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With the tsunami of money pouring into mental health space, it's time to join forces
Headspace is merging with Ginger. Headspace is a popular consumer brand, offering a meditation app to 70 million users. Ginger is a mental health benefits company offering on-demand coaching as well as psychiatric services to corporate customers. Both companies started in 2010 and have separately raised $200-plus million venture financing rounds. The merger creates a company valued at some $3 billion with combined bookings of $300 million by the end of this year.
Why is this consolidation happening? There's far too much money swelling up the coffers at these companies. Depending on what report you consider, venture financing in mental and behavioral health startups has hit record levels. CB Insights pegs it at $1.5 billion invested in 2020 while Rock Health estimates it at $2.5 billion (Rock Health adds more behavioral health companies into its calculation). Compare this to around $100 million invested in the space in 2014. With the funding came significant boosts in valuations. One might even say ridiculous valuations. Lyra, founded in 2015, raised a total of $675 million in funding, with two of those rounds coming this year, doubling Lyra's valuation to $4.6 billion in only five months. Modern Health, which only started in 2017, saw its valuation balloon to over $1 billion with its latest $74 million financing round earlier this year. Both Lyra and Modern Health compete with Ginger, the oldest of the three startups.
When we held our mental health event on May 19, many venture capitalists who've funded these startups predicted consolidation soon. Of course, we've already started seeing mergers and acquisitions pick up across digital health as companies try to beef up. Earlier this year, we saw One Medical buy Iora Health for more than $2 billion to go after the Medicare Advantage market. According to CMS, the number of seniors grows to 70 million by 2025, up from 62 million in 2020. And direct-to-consumer health provider, Ro bought Modern Fertility.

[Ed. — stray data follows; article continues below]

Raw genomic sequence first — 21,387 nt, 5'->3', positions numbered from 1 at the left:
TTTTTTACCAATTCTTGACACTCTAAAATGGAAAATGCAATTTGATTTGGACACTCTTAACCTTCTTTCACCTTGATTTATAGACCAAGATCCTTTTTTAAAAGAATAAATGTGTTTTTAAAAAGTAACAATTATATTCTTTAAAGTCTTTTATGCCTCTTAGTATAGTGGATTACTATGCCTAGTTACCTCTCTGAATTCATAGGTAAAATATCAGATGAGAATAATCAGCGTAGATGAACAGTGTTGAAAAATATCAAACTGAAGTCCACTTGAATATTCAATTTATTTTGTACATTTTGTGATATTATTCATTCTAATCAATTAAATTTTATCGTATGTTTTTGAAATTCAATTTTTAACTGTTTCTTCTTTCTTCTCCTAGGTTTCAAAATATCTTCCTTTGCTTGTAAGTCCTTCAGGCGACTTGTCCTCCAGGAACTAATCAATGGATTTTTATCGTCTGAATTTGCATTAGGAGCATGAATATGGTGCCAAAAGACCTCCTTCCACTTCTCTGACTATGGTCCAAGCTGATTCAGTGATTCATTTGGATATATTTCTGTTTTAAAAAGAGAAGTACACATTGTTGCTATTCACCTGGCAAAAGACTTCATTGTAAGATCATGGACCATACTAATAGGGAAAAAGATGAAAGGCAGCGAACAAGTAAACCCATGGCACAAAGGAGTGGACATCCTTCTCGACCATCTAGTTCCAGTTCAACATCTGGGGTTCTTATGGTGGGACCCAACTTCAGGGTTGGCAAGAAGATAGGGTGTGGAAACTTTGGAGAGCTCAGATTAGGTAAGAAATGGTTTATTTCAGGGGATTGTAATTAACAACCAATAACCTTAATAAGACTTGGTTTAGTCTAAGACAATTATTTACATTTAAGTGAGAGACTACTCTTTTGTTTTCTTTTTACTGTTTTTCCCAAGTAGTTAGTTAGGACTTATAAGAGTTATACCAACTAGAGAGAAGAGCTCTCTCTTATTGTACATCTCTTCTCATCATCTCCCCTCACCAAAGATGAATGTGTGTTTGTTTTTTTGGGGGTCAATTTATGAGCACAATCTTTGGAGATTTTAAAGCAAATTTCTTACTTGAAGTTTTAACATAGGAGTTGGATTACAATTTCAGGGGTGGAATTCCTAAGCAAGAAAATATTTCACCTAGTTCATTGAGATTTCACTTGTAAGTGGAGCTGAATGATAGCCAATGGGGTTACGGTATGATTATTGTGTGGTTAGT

Sam Brasch, Partner at Kaiser Permanente Ventures, noted that he didn't see bad companies getting funded, but too many were getting funded. "Maybe they would have been better served to take on less capital and not need to grow into being a $3 billion company to be a successful exit. I'm not as concerned that bad companies are getting funded and they're gonna fail; what I do think might happen is we have maybe too many companies that are billion dollar, multi-billion dollar, valuations, and there may not be room, at the end of the day, for that many $10 billion exits, even in the mental and behavioral health space," he said during our conference.
"There may be some consolidation," Brasch addd. "Some of these companies may need to merge with each other, top then grow into a big enough market. Maybe it's an unimportant nuance, but, again, I'm not concerned about bad companies getting money; the risk is too much money is going into every company and they might just not be enough big exits available across the board. At least that's the way I’m feeling about it."
But there's a bright spot to all of this. This is a nascent industry.
Steve Krauss, Partner at Bessemer Venture Partners, pointed that out at our event. "The capital markets have woken up to the fact that you can build really long term sustainable companies; and, by the way, we're only in inning two, at best. In value-based care, we're not even out of the dugout, honestly. This is a roadmap that can run for like 20 years. And, for us, people who have been doing this for a long time, who aren't really cool, honestly Sam and I can tell you we're not cool, it's kind of nice to be treated like the cool, interesting sector. And that's great."
So what of the new Headspace Health? It's a great direction for Ginger, whose focus is the corporate market and more clinical cases, despite having 80-90% of their employee members using Ginger for mild anxiety and sub-clinical mental states. Headspace is focused on sub-clinical, which is a much bigger market and a better approach to mental health in the long run because even as Ginger CEO Russ Glass admits, most people need coaches, not therapists or psychiatrists.
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